The days of in-person protests and sit-ins are not necessarily “gone”, but they are being replaced, or at least supplemented, by modern advocacy efforts–particularly those that employ technology and social media.
Youth culture and its affinity for activism is now transforming how we witness and perform advocacy. Most young folk these days have nearly non-stop unbridled (and mostly unsupervised) access to constant news content, from local to international. Social media outlets such as Facebook, Instagram, and TikTok allow people all over the world to share daily events without the delay and censorship typical of traditional news sources. While there is the undeniable risk of false information, unchecked fact distribution, and other “fake news” woes, there is also the ability to view content from citizens from all over the world sharing their personal accounts and engage in #hashtag activism#.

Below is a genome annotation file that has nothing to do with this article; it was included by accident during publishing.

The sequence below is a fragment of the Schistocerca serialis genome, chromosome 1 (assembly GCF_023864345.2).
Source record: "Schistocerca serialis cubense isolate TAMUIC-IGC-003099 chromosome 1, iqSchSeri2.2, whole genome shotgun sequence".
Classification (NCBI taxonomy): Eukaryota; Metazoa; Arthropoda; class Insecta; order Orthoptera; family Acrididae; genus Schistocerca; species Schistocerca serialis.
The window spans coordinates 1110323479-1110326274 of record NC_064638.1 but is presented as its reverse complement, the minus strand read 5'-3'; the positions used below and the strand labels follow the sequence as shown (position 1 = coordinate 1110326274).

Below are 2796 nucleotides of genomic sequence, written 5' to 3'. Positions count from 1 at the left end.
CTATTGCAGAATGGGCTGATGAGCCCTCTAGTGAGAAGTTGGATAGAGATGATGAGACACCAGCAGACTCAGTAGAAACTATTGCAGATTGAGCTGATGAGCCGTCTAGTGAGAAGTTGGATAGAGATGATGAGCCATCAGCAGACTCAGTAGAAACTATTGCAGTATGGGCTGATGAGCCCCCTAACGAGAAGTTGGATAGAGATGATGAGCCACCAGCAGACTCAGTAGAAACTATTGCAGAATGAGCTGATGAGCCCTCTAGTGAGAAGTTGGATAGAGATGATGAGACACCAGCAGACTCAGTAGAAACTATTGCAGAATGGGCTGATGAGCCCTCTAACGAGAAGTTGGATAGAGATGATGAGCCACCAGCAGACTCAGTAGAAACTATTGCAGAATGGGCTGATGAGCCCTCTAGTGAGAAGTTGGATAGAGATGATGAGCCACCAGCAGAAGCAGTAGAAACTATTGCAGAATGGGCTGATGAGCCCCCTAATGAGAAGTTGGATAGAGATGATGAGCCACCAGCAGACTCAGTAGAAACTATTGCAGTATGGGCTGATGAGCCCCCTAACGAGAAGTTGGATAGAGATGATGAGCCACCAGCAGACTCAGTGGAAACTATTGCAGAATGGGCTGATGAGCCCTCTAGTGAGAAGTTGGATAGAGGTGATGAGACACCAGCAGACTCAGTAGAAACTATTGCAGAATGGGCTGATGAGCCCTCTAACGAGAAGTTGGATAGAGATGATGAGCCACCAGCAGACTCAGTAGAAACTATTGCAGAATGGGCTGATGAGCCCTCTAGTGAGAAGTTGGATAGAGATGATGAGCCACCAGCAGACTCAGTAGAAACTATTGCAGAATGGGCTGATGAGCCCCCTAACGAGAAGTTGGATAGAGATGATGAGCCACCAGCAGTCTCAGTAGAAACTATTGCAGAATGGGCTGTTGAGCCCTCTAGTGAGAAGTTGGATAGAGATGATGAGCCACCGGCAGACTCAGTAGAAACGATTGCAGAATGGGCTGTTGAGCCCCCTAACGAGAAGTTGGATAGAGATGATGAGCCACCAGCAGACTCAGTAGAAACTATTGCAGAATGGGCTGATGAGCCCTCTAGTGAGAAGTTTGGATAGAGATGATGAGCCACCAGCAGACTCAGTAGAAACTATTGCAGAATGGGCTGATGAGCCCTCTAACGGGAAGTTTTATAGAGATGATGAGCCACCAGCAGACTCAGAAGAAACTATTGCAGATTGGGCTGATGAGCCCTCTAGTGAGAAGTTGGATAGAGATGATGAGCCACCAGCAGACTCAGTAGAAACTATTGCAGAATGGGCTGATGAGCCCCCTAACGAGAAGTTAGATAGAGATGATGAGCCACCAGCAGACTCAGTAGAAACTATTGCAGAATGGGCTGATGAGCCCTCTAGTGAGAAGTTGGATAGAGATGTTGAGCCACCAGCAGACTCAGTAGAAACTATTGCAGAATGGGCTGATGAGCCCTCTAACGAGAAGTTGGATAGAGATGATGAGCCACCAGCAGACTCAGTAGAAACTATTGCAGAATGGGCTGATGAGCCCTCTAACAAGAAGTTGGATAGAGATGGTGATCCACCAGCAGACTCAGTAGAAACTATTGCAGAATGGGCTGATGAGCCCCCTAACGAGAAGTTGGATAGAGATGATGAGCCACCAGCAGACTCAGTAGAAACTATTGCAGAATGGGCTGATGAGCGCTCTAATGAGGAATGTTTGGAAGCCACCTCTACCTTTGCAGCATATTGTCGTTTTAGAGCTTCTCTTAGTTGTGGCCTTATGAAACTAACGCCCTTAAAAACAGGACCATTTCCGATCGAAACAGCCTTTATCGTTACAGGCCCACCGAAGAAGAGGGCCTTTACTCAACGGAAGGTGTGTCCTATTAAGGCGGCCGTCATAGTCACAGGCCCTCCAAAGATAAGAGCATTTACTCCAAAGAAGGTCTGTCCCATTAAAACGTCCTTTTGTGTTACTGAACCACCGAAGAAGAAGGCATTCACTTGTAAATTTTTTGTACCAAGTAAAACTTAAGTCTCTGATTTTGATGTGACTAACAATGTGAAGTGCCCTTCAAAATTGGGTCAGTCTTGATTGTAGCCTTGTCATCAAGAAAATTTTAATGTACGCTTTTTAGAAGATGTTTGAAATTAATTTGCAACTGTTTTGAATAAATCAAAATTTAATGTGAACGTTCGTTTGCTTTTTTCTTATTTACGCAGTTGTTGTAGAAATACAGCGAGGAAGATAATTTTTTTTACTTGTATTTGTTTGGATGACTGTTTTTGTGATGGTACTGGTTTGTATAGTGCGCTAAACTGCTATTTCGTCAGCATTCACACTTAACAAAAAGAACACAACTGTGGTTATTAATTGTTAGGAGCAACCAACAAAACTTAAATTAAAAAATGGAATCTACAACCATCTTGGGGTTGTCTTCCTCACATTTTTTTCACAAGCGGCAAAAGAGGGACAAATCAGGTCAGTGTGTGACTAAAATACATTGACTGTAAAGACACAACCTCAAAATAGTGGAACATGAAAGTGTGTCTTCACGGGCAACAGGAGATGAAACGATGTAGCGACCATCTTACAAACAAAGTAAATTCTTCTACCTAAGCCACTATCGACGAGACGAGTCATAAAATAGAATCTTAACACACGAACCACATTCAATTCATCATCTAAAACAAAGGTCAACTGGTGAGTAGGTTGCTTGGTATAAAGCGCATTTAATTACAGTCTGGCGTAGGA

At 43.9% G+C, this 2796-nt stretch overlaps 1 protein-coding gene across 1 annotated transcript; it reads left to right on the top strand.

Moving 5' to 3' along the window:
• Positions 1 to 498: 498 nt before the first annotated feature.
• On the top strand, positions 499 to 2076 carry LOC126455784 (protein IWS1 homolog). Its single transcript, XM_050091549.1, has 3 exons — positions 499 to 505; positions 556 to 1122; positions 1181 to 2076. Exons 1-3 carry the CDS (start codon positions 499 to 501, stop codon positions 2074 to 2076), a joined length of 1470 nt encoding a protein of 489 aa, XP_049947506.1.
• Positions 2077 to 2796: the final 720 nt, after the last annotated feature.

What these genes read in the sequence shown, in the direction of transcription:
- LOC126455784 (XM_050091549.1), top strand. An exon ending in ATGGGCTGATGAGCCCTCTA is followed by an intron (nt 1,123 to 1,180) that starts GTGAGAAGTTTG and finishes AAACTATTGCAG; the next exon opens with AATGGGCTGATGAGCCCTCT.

Gen Z (and millenials too!) are changing activism–read more here: https://www.bbc.com/worklife/article/20220803-gen-z-how-young-people-are-changing-activism .
So what does the new face of advocacy look like if there aren’t any literal boots on the ground to stomp and protest? Let’s explore virtual advocacy further…